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Working directly with Samuel, Son & Co., Herr-Voss Stamco focused on how its new technology would help the company with its post-processing, fabrication component of the business. “We started looking beyond corrective leveling and looked at what happens when we really put severe bending into material and from there, we developed this process—working with Samuel, Son & Co.—and installed the final equipment over a year ago,” Dias says. 

After running hundreds of trials of the material through the process, Herr-Voss Stamco validated this technique to produce material that would stay flat during laser cutting. The company was able to achieve a consistent result with the material, which is very important, according to Dias. “If you have material that has internal strain, when you release that strain, it can deform in various ways, which, depending what they’re doing, may shut down the laser,” he says. “You’d have to remove the distorted portion and restart the process, which is counterproductive from a cost standpoint.” 

If the laser head is moving rapidly from one point to another and the material has been deformed, the laser head can be damaged, which is an additional cost to the downtime incurred. If material doesn’t stay flat during and after processing, the deformity in the material can have an adverse effect on the next process. A customer might have to use an additional method to process material to fix the problem, resulting in lost time and additional costs.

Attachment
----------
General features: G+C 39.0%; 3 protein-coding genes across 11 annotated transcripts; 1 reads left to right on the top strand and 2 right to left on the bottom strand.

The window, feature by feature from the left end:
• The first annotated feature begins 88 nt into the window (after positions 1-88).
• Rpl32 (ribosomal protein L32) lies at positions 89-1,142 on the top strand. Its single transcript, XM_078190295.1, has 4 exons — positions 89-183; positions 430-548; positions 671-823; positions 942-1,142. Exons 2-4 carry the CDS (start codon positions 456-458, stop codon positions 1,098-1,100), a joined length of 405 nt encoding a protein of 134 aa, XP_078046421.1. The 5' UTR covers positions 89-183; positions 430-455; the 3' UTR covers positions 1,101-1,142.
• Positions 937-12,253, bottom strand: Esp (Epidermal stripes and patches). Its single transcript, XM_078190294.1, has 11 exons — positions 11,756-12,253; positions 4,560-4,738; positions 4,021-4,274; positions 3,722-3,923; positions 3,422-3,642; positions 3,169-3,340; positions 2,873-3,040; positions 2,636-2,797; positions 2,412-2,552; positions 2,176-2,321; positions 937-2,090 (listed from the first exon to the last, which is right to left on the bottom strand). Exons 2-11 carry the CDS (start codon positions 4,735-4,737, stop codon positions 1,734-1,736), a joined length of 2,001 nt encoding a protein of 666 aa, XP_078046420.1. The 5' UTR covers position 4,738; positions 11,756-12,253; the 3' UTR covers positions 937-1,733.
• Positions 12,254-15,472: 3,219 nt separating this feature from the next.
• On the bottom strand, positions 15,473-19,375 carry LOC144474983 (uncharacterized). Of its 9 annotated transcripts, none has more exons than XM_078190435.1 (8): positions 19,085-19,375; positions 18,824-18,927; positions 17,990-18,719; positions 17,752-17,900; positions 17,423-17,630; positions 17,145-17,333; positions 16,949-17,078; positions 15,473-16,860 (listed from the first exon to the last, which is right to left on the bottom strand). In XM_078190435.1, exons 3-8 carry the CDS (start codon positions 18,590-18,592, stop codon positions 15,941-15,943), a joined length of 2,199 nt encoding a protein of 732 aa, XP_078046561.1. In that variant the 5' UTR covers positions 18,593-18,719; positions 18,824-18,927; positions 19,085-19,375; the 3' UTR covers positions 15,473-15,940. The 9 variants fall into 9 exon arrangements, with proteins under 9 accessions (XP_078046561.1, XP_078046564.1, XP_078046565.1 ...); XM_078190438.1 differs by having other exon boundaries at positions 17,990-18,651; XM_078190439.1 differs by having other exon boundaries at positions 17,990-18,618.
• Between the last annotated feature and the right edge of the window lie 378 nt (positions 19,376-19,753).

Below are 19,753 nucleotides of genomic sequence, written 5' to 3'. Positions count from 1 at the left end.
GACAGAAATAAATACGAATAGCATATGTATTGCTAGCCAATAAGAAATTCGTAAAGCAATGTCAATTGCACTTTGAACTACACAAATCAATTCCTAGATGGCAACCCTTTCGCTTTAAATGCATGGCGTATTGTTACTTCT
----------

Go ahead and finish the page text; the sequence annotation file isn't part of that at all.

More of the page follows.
Process in practice

Once a coil of steel is unwound, goes through the corrective leveling process and is sheared to a specified length, it then goes through the Herr-Voss Stamco ELT process. Typically, if the material gets cut to length and then is cut using a laser or plasma cutting machine without enhanced processing, the material will distort or spring back, losing its flatness.

During the enhanced leveling process, “we are monitoring dozens of parameters, measuring precisely how much energy or work is being put into a piece of material,” Dias says. “The operator controls display an active meter that takes into consideration material thickness, width and yield strength, then creates a target that tells the operator if you have achieved the amount of work you need to guarantee the material has uniform strain.” After the process, there is no need for additional corrective leveling because that has occurred upstream. “We know that sheet of metal will be a very consistent product and the process is very repeatable,” he adds.

Using this control system, operators can record settings used for current jobs and save them for future runs. Past settings can be recalled easily and the software tracks the settings and history of materials. The operator can easily detect any material changes during the enhanced leveling process and can immediately make necessary adjustments.

Installation proved to be an easy transition. “Herr-Voss Stamco worked with our operations team in developing the current database over a period of weeks,” Mrkonjic says. “They helped us develop the current database, which today forms starting points for our operators.”

From start to finish, Mrkonjic says, “Even though we believed in this technology from the onset of the development stage, the actual results have performed beyond our expectations.”  MM